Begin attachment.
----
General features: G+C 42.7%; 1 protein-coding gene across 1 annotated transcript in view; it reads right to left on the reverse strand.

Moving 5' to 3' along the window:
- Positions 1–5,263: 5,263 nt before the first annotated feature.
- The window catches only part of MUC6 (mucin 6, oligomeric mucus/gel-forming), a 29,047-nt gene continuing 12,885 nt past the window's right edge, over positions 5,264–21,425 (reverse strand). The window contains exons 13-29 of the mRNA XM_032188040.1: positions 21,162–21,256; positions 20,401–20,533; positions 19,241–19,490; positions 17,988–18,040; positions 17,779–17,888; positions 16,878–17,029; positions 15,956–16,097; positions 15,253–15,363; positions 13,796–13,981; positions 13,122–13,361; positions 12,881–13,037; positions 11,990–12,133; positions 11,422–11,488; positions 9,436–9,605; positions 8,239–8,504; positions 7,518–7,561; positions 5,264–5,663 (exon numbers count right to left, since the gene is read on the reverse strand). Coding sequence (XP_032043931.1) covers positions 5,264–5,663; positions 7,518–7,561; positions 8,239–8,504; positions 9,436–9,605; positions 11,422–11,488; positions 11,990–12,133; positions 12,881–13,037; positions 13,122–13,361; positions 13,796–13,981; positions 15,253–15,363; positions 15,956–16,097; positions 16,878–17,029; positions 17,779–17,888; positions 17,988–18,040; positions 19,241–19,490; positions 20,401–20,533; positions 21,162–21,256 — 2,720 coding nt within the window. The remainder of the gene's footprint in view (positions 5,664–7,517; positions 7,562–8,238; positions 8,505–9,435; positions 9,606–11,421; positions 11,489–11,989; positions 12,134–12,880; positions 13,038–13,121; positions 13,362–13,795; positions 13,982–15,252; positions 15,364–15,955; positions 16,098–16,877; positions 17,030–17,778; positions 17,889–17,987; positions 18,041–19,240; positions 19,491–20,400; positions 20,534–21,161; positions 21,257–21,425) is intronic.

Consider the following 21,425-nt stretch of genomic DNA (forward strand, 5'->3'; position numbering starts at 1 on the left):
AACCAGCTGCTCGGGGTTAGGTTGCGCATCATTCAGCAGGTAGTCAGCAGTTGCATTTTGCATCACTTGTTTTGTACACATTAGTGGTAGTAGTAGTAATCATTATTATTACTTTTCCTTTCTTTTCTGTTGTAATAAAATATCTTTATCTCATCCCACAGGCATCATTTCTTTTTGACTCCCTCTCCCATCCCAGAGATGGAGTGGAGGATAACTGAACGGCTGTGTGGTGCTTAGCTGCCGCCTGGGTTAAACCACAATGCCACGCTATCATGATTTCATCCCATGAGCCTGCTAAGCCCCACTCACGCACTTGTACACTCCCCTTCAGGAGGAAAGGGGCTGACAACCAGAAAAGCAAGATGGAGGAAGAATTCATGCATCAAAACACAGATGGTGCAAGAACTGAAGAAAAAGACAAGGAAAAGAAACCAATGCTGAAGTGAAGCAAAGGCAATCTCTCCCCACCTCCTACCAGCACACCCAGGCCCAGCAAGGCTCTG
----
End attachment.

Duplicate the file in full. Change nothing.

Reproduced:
General features: G+C 42.7%; 1 protein-coding gene across 1 annotated transcript in view; it reads right to left on the reverse strand.

Moving 5' to 3' along the window:
- Positions 1–5,263: 5,263 nt before the first annotated feature.
- The window catches only part of MUC6 (mucin 6, oligomeric mucus/gel-forming), a 29,047-nt gene continuing 12,885 nt past the window's right edge, over positions 5,264–21,425 (reverse strand). The window contains exons 13-29 of the mRNA XM_032188040.1: positions 21,162–21,256; positions 20,401–20,533; positions 19,241–19,490; positions 17,988–18,040; positions 17,779–17,888; positions 16,878–17,029; positions 15,956–16,097; positions 15,253–15,363; positions 13,796–13,981; positions 13,122–13,361; positions 12,881–13,037; positions 11,990–12,133; positions 11,422–11,488; positions 9,436–9,605; positions 8,239–8,504; positions 7,518–7,561; positions 5,264–5,663 (exon numbers count right to left, since the gene is read on the reverse strand). Coding sequence (XP_032043931.1) covers positions 5,264–5,663; positions 7,518–7,561; positions 8,239–8,504; positions 9,436–9,605; positions 11,422–11,488; positions 11,990–12,133; positions 12,881–13,037; positions 13,122–13,361; positions 13,796–13,981; positions 15,253–15,363; positions 15,956–16,097; positions 16,878–17,029; positions 17,779–17,888; positions 17,988–18,040; positions 19,241–19,490; positions 20,401–20,533; positions 21,162–21,256 — 2,720 coding nt within the window. The remainder of the gene's footprint in view (positions 5,664–7,517; positions 7,562–8,238; positions 8,505–9,435; positions 9,606–11,421; positions 11,489–11,989; positions 12,134–12,880; positions 13,038–13,121; positions 13,362–13,795; positions 13,982–15,252; positions 15,364–15,955; positions 16,098–16,877; positions 17,030–17,778; positions 17,889–17,987; positions 18,041–19,240; positions 19,491–20,400; positions 20,534–21,161; positions 21,257–21,425) is intronic.

Consider the following 21,425-nt stretch of genomic DNA (forward strand, 5'->3'; position numbering starts at 1 on the left):
AACCAGCTGCTCGGGGTTAGGTTGCGCATCATTCAGCAGGTAGTCAGCAGTTGCATTTTGCATCACTTGTTTTGTACACATTAGTGGTAGTAGTAGTAATCATTATTATTACTTTTCCTTTCTTTTCTGTTGTAATAAAATATCTTTATCTCATCCCACAGGCATCATTTCTTTTTGACTCCCTCTCCCATCCCAGAGATGGAGTGGAGGATAACTGAACGGCTGTGTGGTGCTTAGCTGCCGCCTGGGTTAAACCACAATGCCACGCTATCATGATTTCATCCCATGAGCCTGCTAAGCCCCACTCACGCACTTGTACACTCCCCTTCAGGAGGAAAGGGGCTGACAACCAGAAAAGCAAGATGGAGGAAGAATTCATGCATCAAAACACAGATGGTGCAAGAACTGAAGAAAAAGACAAGGAAAAGAAACCAATGCTGAAGTGAAGCAAAGGCAATCTCTCCCCACCTCCTACCAGCACACCCAGGCCCAGCAAGGCTCTG